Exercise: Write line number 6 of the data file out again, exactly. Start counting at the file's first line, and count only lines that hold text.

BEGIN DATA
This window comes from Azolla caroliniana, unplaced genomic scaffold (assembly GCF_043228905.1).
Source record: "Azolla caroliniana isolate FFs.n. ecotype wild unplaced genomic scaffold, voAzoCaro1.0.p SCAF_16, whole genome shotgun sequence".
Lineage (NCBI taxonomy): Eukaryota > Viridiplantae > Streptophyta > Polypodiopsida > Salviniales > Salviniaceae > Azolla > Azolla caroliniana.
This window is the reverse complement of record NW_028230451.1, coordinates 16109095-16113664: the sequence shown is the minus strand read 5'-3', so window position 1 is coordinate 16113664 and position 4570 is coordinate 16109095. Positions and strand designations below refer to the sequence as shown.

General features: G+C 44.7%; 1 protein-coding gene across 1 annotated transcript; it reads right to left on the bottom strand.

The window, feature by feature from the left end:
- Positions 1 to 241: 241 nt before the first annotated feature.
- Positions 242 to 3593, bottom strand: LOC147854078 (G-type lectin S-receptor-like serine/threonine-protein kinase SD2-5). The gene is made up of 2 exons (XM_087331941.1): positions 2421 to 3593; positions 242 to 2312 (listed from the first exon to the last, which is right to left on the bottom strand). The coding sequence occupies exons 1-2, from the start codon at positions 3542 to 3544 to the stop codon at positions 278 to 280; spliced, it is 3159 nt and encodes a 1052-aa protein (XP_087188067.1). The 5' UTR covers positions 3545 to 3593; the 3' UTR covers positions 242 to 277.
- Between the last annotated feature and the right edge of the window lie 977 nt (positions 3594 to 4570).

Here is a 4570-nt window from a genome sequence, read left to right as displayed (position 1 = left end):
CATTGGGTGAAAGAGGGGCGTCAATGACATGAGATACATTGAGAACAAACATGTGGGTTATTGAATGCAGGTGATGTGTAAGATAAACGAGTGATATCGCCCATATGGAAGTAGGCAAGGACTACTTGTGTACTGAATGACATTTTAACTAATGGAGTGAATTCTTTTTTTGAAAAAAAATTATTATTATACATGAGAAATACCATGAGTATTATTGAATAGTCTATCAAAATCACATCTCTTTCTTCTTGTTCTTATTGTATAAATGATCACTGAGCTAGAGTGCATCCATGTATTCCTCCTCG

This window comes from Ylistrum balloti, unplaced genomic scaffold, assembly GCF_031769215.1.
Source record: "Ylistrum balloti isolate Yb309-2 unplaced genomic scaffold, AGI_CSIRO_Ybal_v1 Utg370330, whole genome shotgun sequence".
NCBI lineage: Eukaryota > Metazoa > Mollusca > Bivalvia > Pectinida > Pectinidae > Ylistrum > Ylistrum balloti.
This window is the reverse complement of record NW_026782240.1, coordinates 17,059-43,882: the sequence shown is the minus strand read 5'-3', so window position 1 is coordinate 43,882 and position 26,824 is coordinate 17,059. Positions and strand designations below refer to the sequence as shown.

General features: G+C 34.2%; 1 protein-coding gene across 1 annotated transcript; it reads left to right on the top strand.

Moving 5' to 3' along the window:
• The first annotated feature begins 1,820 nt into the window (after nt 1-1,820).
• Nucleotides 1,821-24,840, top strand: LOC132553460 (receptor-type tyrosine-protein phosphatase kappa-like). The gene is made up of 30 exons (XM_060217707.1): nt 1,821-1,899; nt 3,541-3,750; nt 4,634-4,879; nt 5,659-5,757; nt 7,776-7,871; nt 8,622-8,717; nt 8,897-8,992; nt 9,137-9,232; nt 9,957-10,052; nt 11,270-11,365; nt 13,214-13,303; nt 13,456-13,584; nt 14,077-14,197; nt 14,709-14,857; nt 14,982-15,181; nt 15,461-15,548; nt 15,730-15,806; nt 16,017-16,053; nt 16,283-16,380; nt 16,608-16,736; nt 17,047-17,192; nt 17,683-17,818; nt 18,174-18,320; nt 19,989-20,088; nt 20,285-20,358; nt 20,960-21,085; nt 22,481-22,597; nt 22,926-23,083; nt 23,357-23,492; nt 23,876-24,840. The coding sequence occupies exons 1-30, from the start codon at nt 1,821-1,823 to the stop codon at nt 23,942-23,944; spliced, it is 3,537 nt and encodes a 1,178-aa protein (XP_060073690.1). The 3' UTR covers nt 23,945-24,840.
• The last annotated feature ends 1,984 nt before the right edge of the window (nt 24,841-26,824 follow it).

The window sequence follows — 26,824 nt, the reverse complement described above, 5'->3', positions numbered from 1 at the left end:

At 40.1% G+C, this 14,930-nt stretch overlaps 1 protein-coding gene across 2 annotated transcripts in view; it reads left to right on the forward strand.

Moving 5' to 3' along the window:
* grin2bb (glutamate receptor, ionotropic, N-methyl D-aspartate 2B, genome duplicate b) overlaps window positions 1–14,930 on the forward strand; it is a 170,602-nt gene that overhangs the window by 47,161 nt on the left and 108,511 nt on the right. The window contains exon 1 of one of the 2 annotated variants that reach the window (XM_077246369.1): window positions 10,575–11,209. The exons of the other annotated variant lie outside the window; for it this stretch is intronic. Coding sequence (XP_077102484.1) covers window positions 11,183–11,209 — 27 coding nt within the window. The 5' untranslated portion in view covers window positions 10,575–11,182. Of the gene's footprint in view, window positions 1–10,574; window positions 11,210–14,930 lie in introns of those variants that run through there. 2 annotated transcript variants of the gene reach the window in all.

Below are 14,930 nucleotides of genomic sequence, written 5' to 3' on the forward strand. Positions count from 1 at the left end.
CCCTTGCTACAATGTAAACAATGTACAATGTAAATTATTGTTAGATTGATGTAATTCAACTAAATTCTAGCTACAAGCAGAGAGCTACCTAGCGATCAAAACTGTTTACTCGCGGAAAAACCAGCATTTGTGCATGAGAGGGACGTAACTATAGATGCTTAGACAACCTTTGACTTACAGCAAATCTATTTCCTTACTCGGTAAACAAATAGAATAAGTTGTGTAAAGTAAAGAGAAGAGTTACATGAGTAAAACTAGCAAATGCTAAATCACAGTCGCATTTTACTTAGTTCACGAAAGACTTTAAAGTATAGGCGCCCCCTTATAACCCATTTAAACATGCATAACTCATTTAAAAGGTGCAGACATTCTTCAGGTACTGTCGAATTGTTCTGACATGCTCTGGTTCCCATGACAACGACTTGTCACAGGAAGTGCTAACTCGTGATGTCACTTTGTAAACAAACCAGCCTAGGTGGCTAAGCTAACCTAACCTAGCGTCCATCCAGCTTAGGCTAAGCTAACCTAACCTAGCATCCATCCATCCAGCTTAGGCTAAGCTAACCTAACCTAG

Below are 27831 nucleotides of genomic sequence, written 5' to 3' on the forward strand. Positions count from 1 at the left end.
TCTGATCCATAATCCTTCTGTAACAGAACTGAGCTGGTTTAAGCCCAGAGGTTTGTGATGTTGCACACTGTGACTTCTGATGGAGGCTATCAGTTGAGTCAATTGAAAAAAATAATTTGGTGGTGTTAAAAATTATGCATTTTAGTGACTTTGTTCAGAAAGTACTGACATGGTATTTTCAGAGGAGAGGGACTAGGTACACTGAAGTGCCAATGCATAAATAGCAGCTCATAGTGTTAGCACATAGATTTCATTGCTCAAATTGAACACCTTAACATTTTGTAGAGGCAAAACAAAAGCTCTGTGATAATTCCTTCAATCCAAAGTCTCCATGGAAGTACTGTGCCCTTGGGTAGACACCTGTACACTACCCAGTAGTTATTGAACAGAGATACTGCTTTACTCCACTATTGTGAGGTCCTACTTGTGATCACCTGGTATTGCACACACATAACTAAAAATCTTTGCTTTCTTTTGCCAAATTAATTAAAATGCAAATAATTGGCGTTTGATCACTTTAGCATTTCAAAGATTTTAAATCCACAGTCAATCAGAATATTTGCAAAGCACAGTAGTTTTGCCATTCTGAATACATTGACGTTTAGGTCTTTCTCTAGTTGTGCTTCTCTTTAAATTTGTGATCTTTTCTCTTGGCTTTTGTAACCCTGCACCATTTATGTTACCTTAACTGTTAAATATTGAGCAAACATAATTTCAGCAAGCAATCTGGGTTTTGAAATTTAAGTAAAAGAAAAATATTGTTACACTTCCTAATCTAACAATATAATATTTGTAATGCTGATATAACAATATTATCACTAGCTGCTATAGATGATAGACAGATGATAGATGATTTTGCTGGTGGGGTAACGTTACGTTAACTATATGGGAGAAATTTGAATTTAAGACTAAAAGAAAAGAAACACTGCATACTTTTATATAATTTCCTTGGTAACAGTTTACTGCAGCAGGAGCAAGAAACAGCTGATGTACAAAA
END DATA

The window, feature by feature from the left end: